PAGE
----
I suspect that much of this craze is driven by nostalgia, and maybe as a reaction to the increasing devaluation of all that is good and sacred in the audio arts by the unstoppable advance of digitalisation, virtualisation and something-for-nothing culture. It is, perhaps an attempt to put back some kind of solidity and substance into what has become a free and disposable resource.

Thus if this trend continues, and brings back some sense of value, and possibly hard cash into the pockets of creators, then it may be a good thing (though probably not for the environment).

Therefore I would prefer that society rediscovered it's value for music in a way that looks forward, instead of backward. How that happens though, is perhaps a discussion for another thread.

4
Just started the vinyl collection up again.
Quite a bit of fun. Forces the brain to remember the old albums.
Sounds interesting..
5
It's funny how people say this is a fad that will die but it has been getting stronger every year. Vinyls are a powerful comeback and the only reason is that digital simply doesn't sound better otherwise no one would buy vinyl. The excitement of putting that needle on the record and waiting for the first riff to Blair out is unparalleled. You simply don't get that with CD's.
Also the idea that cd's never wear out or scratch is a fallacy. I have had to replace many, many of my cd's due to wearing out. Ok so do vinyls but no more than cd's
6
Yes Mike, the large album artwork, even the single/EP cover artwork is great to see.
Some albums are memorable for the music, but even moreso for the cover artwork. The
attention to detail in some artworks even warranted poster-size prints to appear on
the market...Pink Floyd's 'Dark Side of the Moon' being just one example, but that is
better left for another discussion.
I recall walking into CD music stores, where the CD cover artwork is placed for the
viewer to see it all...when I squint my eyes a little, it all turns into 'pizza', except
for the odd one which stands out of the pack, whereas displays of the old vinyl album
covers were more like mini art exhibitions.
The onset of HDVinyl should be interesting from the DJ point of view: whether it will
also bring on a resurgence of live vinyl 'scratching', even though now DJs are doing this
with CDs...
I've just inherited a stack of vinyl albums and am considering the option of purchasing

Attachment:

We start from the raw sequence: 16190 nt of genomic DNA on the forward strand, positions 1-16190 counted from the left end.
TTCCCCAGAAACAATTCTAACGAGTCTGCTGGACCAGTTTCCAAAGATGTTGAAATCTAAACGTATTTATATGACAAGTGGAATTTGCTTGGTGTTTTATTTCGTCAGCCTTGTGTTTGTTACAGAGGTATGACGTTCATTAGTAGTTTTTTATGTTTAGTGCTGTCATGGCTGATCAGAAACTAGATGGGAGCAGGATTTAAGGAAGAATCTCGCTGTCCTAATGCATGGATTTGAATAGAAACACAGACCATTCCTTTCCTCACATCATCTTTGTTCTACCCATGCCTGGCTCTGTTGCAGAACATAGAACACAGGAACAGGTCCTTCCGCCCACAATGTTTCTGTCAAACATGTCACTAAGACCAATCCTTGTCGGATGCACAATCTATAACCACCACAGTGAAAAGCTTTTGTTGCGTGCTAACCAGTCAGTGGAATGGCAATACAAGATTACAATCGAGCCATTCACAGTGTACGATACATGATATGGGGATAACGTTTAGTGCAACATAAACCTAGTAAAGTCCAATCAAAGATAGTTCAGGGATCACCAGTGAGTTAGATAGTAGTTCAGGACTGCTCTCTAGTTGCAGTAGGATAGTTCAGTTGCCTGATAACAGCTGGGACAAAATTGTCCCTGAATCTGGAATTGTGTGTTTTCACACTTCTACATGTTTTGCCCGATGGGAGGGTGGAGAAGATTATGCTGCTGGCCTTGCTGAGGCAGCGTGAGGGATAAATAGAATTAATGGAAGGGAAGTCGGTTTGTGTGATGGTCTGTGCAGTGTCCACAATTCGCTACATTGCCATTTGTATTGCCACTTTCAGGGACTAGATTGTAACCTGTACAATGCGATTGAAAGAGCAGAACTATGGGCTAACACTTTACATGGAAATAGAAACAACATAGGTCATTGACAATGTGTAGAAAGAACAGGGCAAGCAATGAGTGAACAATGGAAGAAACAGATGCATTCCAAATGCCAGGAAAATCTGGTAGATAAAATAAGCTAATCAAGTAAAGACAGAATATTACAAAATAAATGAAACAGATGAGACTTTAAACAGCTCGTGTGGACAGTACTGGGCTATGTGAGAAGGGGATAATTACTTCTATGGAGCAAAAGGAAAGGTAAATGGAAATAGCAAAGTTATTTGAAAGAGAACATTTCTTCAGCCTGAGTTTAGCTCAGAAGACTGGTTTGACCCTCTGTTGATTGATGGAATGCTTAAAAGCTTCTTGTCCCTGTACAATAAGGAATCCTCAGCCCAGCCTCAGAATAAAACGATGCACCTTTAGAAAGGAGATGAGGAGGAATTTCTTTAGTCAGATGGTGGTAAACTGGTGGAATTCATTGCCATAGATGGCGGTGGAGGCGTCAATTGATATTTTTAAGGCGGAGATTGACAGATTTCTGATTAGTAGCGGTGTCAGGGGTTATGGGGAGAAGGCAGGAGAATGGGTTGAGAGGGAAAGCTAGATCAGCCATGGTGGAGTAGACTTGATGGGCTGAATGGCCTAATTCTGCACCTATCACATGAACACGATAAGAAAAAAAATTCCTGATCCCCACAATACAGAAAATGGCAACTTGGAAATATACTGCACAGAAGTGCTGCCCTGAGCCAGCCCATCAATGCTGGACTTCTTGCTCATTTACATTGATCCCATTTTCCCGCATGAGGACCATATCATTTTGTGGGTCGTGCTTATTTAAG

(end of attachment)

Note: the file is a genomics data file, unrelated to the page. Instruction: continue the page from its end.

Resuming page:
a player, or letting the stack go. I have the works mostly on CDs already and with limited
storage space, cannot see why I should return to use something I'd let go of...
7
I think that you've hit the nail on the head with what you've said below, Mike. With the advent of the CD, I too have never missed hearing the crackling of vinyl which to me spoils the music no end. After all, even in the analogue tape recording era, when you played back your song in the studio, you didn't hear snap, crackle and pop! Vinyl was an extremely imperfect medium.
I also agree that CDs don't allow for the full artistic creativity provided by the large vinyl album cover. This is a pity but I suppose there are other ways to express this aspect with booklets and posters, etc.
I wonder actually whether the trend towards and enthusiasm for vinyl is more of a kind of nostalgic wishful thinking; that if you go back to using the previous audio medium you will in some way recapture the magic of that era when music was so wonderful. People pine for the music and feel of the 60s, 70s and even the 80s. Probably, all we'll get in fact is a pile of inartistic, automated, contemporary noises - which some people now call music - being played back on crackling, hissy old records... ;)

Quote:
I have my fingers crossed that these new-fangled HD LPs will not be prone to the scratching and crackling and warping that plagues conventional vinyl. Those are the problems that made me happy to leave the vinyl format behind when the CD first came out. And I may be in a minority, but I don’t miss vinyl from a fidelity standpoint (although I do miss album covers, with all their room for imagery and information).

Astra: Lead Guitarist, Singer-Songwriter.

www.astramusic.org

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Quote:
Like you, I miss the cover art and liner notes. Even when they're reproduced in the CD format, it's not the same thing. It's great that HD vinyl will be coming out, but I don't plan on buying any. I guess the "younger generation" will buy them - we "old guys" have been there and done that.

You make a good point. For those who are too young to have experienced vinyl the first time around, it's more of a novelty, and has more mystique.
9
Quote:
Also the idea that cd's never wear out or scratch is a fallacy. I have had to replace many, many of my cd's due to wearing out. Ok so do vinyls but no more than cd's

Well, I'm not sure I'd agree with you on that. When I was listening to CDs a lot (I barely do now), I did run into some that skipped if they had been severely mistreated. But they didn't get messed up with near the regularity of vinyl, in my experience. But I'm not arguing against vinyl. If you like the experience, more power to you. I just am not a huge fan.
10
Quote:
I wonder actually whether the trend towards and enthusiasm for vinyl is more of a kind of nostalgic wishful thinking; that if you go back to using the previous audio medium you will in some way recapture the magic of that era when music was so wonderful.

I think you're spot on with that observation.